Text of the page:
Update 5 June: Starting on June 8, all primary and secondary school children will go back to school, even if the school year ends on 24 June

The judicial system is operative again (update of 5 June), as are all the administrative services of the state and thus also the legal deadlines in the administrative procedures and processes.
Car licenses that expired between 13 March and 19 April 2020 were automatically extended until 19 June 2020. For licenses expiring from 20 April 2020 onwards the standard procedures apply.
Slovenia will participate in the Pan-European hackathon #EUvsvirus, and the participation is coordinated by the Ministry of Public Administration, Ministry of Education, Science and Sport and the Technological Park of Ljubljana.

Update 13 July
Due to the spread of the virus in two nursing homes, all nursing homes will stop receiving visitors until further notice.

Slovenia is bordered by Italy and given the rise in the epidemic there from late February onwards, the Government decided to limit border-crossings with Italy for non-essential passenger travel and reduced the number of crossing points to only 6. In these crossings, there are controls over traffic and travellers need to provide a negative test to COVID-19 no more than 3 days old. This measure was introduced on 12 March 2020 for all transit travel crossing Slovenia. Austria, Croatia and Hungary also limited personal travel on their sides for non-essential travel, first only for incoming passenger traffic and later also for transit. This caused some problems for certain groups of citizens of third countries in transit back to their countries, but it was successfully resolved with the mutual cooperation with transit countries (e.g. Croatia and Serbia) and target countries (e.g. Romania). For more information, please see “Transition measures: measures in other sectors”

On 16 March all public transport in Slovenia was stopped and at the International Airport of Ljubljana flights were mostly cancelled until further notice. This caused some problems for Slovenian citizen who were still abroad at that time. An extensive effort was put in place by the Ministry of Foreign Affairs to organise repatriation of those citizens who desired to do so. Several flights were organised and paid for by the Government in an effort to repatriate several hundred citizens who were trying to get back home before a more extensive ban on international flight travel. For more information, please see “Transition measures: measures in other sectors”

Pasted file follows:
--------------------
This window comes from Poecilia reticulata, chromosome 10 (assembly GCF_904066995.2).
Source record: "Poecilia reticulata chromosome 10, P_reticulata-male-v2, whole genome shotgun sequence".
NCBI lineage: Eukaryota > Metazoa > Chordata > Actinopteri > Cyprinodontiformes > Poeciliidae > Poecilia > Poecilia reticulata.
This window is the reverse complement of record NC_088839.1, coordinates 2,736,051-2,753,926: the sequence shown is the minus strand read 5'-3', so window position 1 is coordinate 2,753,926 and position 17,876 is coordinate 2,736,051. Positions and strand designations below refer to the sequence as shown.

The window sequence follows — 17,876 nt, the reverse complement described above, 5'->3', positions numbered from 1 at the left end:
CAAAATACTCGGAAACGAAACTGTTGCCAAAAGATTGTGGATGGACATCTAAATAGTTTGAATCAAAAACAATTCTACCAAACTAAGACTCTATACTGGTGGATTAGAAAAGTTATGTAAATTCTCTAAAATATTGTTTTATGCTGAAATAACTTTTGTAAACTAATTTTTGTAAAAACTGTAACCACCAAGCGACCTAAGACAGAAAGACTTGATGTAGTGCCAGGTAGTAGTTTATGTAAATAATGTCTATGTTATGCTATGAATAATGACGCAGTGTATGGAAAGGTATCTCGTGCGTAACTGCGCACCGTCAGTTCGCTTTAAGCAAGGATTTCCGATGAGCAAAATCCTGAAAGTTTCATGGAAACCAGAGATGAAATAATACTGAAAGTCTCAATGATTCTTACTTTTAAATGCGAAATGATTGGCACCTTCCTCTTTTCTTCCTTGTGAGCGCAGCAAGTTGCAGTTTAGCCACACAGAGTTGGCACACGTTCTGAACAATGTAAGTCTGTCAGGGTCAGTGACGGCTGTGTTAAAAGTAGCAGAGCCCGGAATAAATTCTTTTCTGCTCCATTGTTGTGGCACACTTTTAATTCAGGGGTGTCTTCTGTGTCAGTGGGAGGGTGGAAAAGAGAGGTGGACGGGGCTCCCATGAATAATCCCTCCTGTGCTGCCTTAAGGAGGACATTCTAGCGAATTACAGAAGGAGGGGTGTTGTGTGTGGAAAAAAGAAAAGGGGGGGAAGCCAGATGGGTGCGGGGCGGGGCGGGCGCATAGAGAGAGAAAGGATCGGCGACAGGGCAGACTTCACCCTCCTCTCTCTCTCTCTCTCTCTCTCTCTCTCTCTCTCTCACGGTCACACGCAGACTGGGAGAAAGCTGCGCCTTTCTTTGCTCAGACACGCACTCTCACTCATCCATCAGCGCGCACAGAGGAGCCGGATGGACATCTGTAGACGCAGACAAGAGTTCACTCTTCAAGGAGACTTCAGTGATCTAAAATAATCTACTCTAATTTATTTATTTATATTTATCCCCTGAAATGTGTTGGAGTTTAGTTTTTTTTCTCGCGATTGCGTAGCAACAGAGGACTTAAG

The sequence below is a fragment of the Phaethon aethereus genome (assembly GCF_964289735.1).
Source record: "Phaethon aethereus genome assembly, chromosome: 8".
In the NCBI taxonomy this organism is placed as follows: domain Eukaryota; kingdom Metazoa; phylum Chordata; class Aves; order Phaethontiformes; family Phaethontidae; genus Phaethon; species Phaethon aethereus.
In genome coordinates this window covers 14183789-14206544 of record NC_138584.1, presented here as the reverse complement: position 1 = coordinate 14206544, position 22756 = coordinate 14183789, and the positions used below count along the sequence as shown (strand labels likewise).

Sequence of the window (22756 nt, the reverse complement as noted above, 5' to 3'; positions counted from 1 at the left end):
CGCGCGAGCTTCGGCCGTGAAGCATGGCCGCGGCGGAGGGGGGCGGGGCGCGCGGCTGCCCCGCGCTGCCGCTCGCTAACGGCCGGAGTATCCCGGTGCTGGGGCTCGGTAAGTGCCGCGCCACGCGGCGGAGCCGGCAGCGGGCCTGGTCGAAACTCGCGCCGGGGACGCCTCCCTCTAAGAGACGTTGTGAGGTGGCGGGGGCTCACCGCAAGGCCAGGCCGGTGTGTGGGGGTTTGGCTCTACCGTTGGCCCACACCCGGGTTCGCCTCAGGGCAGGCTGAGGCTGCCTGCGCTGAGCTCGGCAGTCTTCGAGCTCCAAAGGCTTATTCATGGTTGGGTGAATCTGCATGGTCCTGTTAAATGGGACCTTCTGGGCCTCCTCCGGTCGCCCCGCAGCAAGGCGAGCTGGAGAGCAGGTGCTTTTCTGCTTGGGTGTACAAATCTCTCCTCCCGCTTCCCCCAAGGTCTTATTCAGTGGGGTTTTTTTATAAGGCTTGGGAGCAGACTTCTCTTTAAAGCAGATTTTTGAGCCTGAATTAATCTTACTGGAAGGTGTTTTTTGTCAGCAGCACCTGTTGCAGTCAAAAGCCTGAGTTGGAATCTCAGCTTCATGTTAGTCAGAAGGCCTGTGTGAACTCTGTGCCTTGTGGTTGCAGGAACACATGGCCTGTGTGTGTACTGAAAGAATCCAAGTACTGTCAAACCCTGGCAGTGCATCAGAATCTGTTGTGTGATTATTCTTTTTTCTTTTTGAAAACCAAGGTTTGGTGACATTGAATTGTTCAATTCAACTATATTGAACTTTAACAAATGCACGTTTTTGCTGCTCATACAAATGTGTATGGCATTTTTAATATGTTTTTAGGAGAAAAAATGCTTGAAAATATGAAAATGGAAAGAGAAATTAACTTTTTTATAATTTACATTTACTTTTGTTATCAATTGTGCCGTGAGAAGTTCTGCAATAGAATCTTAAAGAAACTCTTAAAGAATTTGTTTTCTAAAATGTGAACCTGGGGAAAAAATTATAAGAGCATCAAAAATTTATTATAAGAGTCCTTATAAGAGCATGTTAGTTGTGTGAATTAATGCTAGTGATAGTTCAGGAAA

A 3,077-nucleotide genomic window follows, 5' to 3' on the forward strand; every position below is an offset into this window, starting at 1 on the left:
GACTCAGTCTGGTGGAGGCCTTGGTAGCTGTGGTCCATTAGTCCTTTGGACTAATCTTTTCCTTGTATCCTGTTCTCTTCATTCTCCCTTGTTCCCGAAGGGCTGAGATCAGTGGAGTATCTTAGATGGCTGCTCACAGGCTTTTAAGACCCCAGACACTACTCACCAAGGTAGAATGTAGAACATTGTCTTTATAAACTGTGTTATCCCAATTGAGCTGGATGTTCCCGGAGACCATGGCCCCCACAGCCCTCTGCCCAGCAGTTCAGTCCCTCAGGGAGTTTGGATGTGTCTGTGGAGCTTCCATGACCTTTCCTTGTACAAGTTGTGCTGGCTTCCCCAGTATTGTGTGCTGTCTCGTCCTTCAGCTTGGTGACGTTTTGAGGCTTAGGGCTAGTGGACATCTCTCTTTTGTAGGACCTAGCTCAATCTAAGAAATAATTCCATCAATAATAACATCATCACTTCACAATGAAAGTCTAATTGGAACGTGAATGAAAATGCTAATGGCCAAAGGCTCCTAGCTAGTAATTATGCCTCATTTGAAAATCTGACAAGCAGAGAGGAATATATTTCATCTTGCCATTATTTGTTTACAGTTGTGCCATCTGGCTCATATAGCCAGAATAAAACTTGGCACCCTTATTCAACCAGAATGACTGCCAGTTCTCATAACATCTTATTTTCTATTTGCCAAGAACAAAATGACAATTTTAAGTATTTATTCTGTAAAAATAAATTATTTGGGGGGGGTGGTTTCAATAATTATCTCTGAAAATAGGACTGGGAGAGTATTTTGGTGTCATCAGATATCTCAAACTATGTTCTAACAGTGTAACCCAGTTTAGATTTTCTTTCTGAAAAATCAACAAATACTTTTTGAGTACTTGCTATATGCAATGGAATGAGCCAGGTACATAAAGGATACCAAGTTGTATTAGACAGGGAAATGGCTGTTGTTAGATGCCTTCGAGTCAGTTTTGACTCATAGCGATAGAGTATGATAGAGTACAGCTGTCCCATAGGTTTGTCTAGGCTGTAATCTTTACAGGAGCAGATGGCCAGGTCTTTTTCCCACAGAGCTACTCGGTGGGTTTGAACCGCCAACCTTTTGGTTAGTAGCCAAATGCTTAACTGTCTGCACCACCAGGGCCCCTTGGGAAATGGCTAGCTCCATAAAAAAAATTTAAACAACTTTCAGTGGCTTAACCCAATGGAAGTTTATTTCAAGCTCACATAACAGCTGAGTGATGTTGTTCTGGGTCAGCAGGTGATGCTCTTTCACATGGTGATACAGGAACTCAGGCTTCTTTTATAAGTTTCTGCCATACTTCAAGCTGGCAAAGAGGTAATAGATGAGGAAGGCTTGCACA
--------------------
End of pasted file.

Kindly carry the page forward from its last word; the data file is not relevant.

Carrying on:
Economic activity
Currently, activity in the country is limited. Although there is no full lockdown and no extreme movement restrictions are in place, such as in Italy or Spain, economic activity is constrained (apart from distribution services, supermarkets and other food providers, home delivery, pharmacies, petrol stations and bakeries), although it has been estimated that around one third of economic activity still takes place. This is best reflected by the Ministry of Public Administration’s data, where they see that there are more employers who now report their employees working from home than there were persons reporting working from home last year. For more information, please see “Transition measures: measures in other sectors”

Primary schools’ final tests, which have a screening value, will not be carried out this year. On the other hand, the Ministry of Education still intends to carry out the baccalaureate finals, which are considered essential due to their importance for applications to universities. There are still controversies on how these finals can be carried out respecting distancing and other protection measures. For more information, please see “Transition measures: measures in other sectors”